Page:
Annie’s Mailbox: Husband had affair 30 years ago
Dear Annie: I am a 64-year-old woman, and my husband is 65. We have been together for 45 years. Until recently, I thought we had the perfect marriage. However, when he became seriously ill and thought he might die, he confessed to an affair 30 years ago. He was traveling on business and had drinks with a woman who wanted to see the company apartment, and, well, one thing led to another. Apparently, it happened again two nights later. He said he broke it off then because he didn’t want to cheat on his wife and feared losing me along with his family.
Of course, this blew me away, and I had all kinds of questions. I wanted all the details. To me, it is like it happened yesterday. I’m crushed that he never told me, because for 45 years, I thought we shared everything.
I’m really having a hard time getting past this. He keeps saying he was young, drinking and stupid. I know he loves me. How do I move on?
Dear Crushed: These deathbed confessions may clear someone’s conscience, but they often leave the listeners with a horrible emotional burden. Fortunately, your husband is still alive and you have the opportunity to resolve his heartbreaking revelation.
Participate in The Longevity Project
The Longevity Project is an annual campaign to help educate readers about what it takes to live a long, fulfilling life in our valley. This year Kevin shares his story of hope and celebration of life with his presentation Cracked, Not Broken as we explore the critical and relevant topic of mental health.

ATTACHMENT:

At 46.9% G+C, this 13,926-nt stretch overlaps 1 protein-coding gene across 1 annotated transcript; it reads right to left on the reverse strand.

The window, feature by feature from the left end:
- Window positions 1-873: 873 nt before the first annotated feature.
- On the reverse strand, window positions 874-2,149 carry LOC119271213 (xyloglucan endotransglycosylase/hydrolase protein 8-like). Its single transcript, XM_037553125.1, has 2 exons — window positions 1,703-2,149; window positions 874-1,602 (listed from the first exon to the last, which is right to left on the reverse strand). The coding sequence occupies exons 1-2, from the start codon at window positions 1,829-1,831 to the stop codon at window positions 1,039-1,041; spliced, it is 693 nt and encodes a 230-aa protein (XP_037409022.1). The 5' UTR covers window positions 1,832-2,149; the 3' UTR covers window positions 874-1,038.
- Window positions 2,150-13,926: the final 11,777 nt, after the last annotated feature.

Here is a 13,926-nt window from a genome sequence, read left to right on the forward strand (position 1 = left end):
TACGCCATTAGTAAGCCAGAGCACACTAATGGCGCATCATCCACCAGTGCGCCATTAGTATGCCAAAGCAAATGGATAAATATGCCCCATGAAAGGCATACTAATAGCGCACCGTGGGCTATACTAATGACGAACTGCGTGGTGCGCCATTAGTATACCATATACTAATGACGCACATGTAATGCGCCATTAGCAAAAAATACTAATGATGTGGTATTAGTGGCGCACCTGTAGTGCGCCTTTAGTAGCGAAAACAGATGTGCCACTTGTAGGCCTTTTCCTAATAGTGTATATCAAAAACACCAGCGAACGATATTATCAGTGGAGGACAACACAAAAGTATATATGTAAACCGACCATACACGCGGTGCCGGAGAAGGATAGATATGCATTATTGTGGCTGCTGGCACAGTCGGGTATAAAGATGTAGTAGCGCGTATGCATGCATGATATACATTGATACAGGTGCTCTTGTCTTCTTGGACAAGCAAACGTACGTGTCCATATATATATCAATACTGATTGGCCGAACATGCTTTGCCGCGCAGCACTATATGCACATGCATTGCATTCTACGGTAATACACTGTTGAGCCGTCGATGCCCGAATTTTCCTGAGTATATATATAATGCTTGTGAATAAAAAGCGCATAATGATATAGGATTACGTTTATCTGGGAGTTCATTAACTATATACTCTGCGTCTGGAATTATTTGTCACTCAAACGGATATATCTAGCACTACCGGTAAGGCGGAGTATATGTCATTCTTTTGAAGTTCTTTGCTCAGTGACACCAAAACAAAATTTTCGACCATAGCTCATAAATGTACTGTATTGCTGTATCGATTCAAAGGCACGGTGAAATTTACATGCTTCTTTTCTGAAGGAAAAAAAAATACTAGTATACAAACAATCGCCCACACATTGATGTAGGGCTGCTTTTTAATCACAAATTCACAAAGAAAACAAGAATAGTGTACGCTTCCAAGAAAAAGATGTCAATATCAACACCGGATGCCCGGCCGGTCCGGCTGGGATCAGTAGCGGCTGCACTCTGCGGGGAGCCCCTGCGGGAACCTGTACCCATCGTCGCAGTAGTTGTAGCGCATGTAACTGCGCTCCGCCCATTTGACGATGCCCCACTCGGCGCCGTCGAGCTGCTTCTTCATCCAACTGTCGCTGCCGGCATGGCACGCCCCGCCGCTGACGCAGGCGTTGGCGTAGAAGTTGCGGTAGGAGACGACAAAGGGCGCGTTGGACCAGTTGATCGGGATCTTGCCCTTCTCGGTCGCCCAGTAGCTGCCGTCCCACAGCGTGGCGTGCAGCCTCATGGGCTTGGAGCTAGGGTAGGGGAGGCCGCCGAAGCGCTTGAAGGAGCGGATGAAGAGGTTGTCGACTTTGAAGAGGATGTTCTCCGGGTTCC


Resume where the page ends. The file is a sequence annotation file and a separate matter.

Keep in mind that for him, the affair is ancient history. For you, however, it just happened, and you are re-evaluating your married life as if it contains false memories. It does not. Your husband valued his wife and marriage more than the transient thrill of an affair. It is natural for you to need some time to forgive him and let it go, but we are confident that you can do this. If you need help, some short-term counseling will provide it.
Dear Annie: Please settle an old argument between my sister and me. When invited to a party, be it birthday, anniversary, wedding, etc., if you will not be attending, are you obligated to send a gift?
I say no, and she says you must send a gift because you have been invited.
— Two Sisters
Dear Sisters: If you do not attend the event, you are not obligated to give a gift. However, for close friends and family members, most people send a gift regardless. It is a gracious gesture that preserves the special quality of the relationship. (This is particularly true with wedding presents.) When in doubt, we say you can’t go wrong sending a gift.
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Craig Middle School staff will continue to wear masks this week, and two other schools in the district are close to doing the same, according to numbers from the Moffat County School District’s COVID-19 dashboard.